Physics-based medieval siege engine battler 'Besiege' leaves Early Access after 5 years

Wednesday 19th of February 2020 03:12:41 PM

Tags: Steam, Indie Game, Humble Store, Sandbox, GOG, New Release

Five years might seem like a little long but crafting something special takes time and Besiege is definitely worthy of the time it spent in development.

Spiderling Studios' physics-based building game isn't exactly unique now, there's plenty more physics-based building games that have come and gone in that time. However, Besiege stands tall above so many for the detail and fun factor. This week, they released the big 1.0 with a finished single-player campaign along with adding in some fun sounding logic and automation blocks.

The funny thing about a game like Besiege is how their trailer from five years ago is still good:


Watch video on YouTube.com

Sure, there's a lot more to the game now but the basics shown in the above trailer are all still mostly the same. You build something you hope works and attempt to conquer whatever the level has presented you with. It's a simple setup and it works beautifully when you sit back and watch the fireworks. Due to the very nature of what you're doing, it's weirdly relaxing too. You can sit and spend as long as you what, tweaking and adding to your design and fail as many times as you need to before you create a machine of pure dazzling destruction.

They're not done with it either it seems. Already announcing that they're working on updating Besiege, to bring in new blocks. They're drafting up a Speedometer logic block to emulate a key press when you hit or go below a certain speed, plus an Angle Detector to emulate a key press when your siege weapon meets or exceeds a certain angle. Will be amusing to see what designs people come up with using those since Besiege has a huge modding community and Steam Workshop support.

You can pick up the highly recommended Besiege from Humble Store, GOG and Steam. It's 50% off on all stores with that sale lasting until February 25.

Article from GamingOnLinux.com

Skul: The Hero Slayer has you swap your skull to gain new powers - now in Early Access

Wednesday 19th of February 2020 12:57:56 PM

Tags: Steam, Action, Platformer, Early Access, Rogue-lite, New Release

Skul: The Hero Slayer is an action-packed rogue-lite platformer, where you play as the anti-hero Skul who sets off on a quest to single-handedly take on the Imperial Army and rescue his demon King from captivity.

Skul is no ordinary skeleton. In addition to his formidable fighting skills, he can gain new and exciting abilities depending on which skull he's wearing. Use up to 2 skulls at a time, each of which has its own unique attack range, speed and power. Choose combos that match your playing style and switch them in the heat of battle to bring your enemies to their knees. The power is in your hands!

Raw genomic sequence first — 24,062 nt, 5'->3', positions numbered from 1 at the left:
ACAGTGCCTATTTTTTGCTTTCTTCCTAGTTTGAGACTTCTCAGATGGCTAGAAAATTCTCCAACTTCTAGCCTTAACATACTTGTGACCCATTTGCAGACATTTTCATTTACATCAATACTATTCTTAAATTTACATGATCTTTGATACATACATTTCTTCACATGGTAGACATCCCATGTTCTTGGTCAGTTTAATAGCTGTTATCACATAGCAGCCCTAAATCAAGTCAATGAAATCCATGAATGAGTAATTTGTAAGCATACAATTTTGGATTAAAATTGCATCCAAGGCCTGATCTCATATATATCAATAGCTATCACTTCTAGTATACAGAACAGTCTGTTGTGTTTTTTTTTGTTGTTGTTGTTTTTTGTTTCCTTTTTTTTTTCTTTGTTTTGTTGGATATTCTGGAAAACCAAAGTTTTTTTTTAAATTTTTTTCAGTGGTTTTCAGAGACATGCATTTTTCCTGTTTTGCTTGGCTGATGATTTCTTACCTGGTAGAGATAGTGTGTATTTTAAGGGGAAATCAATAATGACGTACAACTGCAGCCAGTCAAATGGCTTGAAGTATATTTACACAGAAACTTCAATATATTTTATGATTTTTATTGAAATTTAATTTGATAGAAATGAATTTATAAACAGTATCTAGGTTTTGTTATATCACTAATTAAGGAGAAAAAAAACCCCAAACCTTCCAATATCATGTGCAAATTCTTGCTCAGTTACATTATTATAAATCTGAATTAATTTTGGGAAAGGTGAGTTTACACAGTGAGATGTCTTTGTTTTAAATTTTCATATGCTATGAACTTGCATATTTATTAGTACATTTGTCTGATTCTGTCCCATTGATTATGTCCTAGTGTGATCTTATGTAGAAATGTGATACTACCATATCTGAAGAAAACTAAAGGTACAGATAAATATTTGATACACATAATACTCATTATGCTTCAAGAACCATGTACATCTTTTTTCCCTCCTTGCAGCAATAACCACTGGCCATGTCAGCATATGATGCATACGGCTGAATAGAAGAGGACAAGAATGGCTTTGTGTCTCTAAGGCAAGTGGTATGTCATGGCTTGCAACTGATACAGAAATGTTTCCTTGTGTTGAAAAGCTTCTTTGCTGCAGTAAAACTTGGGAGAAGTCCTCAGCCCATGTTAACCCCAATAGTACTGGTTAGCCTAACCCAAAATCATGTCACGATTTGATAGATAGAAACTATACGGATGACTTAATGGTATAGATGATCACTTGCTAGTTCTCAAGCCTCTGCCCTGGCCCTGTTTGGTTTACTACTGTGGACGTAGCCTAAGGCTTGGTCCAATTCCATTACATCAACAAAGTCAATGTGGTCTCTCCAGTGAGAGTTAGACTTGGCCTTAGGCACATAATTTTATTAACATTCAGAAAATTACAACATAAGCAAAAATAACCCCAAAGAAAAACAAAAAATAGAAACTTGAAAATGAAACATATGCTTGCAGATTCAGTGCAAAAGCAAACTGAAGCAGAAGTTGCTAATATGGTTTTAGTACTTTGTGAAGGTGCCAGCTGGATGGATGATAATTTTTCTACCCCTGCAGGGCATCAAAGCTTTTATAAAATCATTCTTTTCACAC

Watch video on YouTube.com

It's quite rough right now, early days yet even for Early Access (it's actually in-development, not practically finished like some that use Early Access) but even so it's incredibly promising. The story, the action that's possible and the art really do come together nicely and it has the stage set to become another highly rated title if they manage to fix it up.

What's even more interesting is that Skul: The Hero Slayer is developed and published by Korean studios SouthPAW Games and Neowiz. We really don't see many games on Linux from Korea, so it's wonderful to see. It's been in development since 2017, with SouthPAW getting some of their funding through the Korean crowdfunding site Tumblbug and they were also awarded the 'Grand Prize for Production' at GIGDC 2019.

You can find Skul: The Hero Slayer on Steam. They're hoping to have it finished sometime in "Q2" this year.

Article from GamingOnLinux.com

2D strategy and business simulator 'Plutocracy' now available on Linux

Wednesday 19th of February 2020 12:28:36 PM

Tags: Indie Game, Strategy, Simulation, Early Access

Want to have a go at 'big business'? Plutocracy is a 2D strategy and business sim that will let you attempt to build up your business empire along with all the politics that comes with it.

Developed by Redwood, who said they were directly inspired by Theodore Dreiser's the Trilogy of Desire, Plutocracy is currently in Early Access after running an IndieGoGo crowdfunding campaign our contributor BTRE covered on GOL back in 2018. Looks like it was a success to and as of this week, they delivered a Linux build that's available now on Steam too. You can see some of their early footage below:


Watch video on YouTube.com

It's a little hard to grasp exactly what you will be doing, even after reading through all the material on it as it sounds like there's quite a lot of depth with it being a grand-scale business sim where you start from nothing and gradually build up a financial empire. It's not just choosing buildings, workers and dealing with the stock market though, there's a whole political system involved in it too. Plutocracy is heavily based on the USA political system, and you're able to influence local and regional policies with plenty of tricks up your sleeve like hiring lobbyists to push your agenda or work directly against competitors.